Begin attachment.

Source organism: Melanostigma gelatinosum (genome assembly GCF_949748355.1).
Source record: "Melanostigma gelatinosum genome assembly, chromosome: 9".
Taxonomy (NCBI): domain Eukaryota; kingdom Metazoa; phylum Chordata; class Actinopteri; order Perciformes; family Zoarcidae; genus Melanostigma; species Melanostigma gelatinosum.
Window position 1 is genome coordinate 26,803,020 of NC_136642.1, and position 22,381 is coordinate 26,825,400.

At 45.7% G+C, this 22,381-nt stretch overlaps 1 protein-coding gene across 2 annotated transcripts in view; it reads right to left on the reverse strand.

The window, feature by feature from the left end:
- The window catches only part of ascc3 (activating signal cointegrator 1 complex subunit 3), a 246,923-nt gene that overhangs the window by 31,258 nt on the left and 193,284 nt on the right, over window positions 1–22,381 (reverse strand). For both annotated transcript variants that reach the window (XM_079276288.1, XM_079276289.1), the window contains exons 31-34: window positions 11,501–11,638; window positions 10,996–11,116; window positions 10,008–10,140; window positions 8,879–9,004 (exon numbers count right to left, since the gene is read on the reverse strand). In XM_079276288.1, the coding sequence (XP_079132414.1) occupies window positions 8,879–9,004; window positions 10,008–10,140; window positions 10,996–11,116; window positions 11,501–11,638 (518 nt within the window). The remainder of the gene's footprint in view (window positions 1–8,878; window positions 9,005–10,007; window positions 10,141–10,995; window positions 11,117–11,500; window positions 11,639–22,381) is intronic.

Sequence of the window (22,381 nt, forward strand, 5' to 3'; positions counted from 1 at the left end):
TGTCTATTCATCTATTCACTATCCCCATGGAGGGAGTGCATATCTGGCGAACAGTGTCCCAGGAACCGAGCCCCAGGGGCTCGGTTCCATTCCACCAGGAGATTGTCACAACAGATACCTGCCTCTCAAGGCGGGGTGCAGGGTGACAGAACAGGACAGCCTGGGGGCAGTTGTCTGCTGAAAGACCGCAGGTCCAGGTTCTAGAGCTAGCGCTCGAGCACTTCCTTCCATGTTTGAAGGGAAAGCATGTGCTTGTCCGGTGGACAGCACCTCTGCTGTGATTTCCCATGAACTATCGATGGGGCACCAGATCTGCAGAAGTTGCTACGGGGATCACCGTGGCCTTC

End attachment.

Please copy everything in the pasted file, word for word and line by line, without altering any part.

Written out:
Source organism: Melanostigma gelatinosum (genome assembly GCF_949748355.1).
Source record: "Melanostigma gelatinosum genome assembly, chromosome: 9".
Taxonomy (NCBI): domain Eukaryota; kingdom Metazoa; phylum Chordata; class Actinopteri; order Perciformes; family Zoarcidae; genus Melanostigma; species Melanostigma gelatinosum.
Window position 1 is genome coordinate 26,803,020 of NC_136642.1, and position 22,381 is coordinate 26,825,400.

At 45.7% G+C, this 22,381-nt stretch overlaps 1 protein-coding gene across 2 annotated transcripts in view; it reads right to left on the reverse strand.

The window, feature by feature from the left end:
- The window catches only part of ascc3 (activating signal cointegrator 1 complex subunit 3), a 246,923-nt gene that overhangs the window by 31,258 nt on the left and 193,284 nt on the right, over window positions 1–22,381 (reverse strand). For both annotated transcript variants that reach the window (XM_079276288.1, XM_079276289.1), the window contains exons 31-34: window positions 11,501–11,638; window positions 10,996–11,116; window positions 10,008–10,140; window positions 8,879–9,004 (exon numbers count right to left, since the gene is read on the reverse strand). In XM_079276288.1, the coding sequence (XP_079132414.1) occupies window positions 8,879–9,004; window positions 10,008–10,140; window positions 10,996–11,116; window positions 11,501–11,638 (518 nt within the window). The remainder of the gene's footprint in view (window positions 1–8,878; window positions 9,005–10,007; window positions 10,141–10,995; window positions 11,117–11,500; window positions 11,639–22,381) is intronic.

Sequence of the window (22,381 nt, forward strand, 5' to 3'; positions counted from 1 at the left end):
TGTCTATTCATCTATTCACTATCCCCATGGAGGGAGTGCATATCTGGCGAACAGTGTCCCAGGAACCGAGCCCCAGGGGCTCGGTTCCATTCCACCAGGAGATTGTCACAACAGATACCTGCCTCTCAAGGCGGGGTGCAGGGTGACAGAACAGGACAGCCTGGGGGCAGTTGTCTGCTGAAAGACCGCAGGTCCAGGTTCTAGAGCTAGCGCTCGAGCACTTCCTTCCATGTTTGAAGGGAAAGCATGTGCTTGTCCGGTGGACAGCACCTCTGCTGTGATTTCCCATGAACTATCGATGGGGCACCAGATCTGCAGAAGTTGCTACGGGGATCACCGTGGCCTTC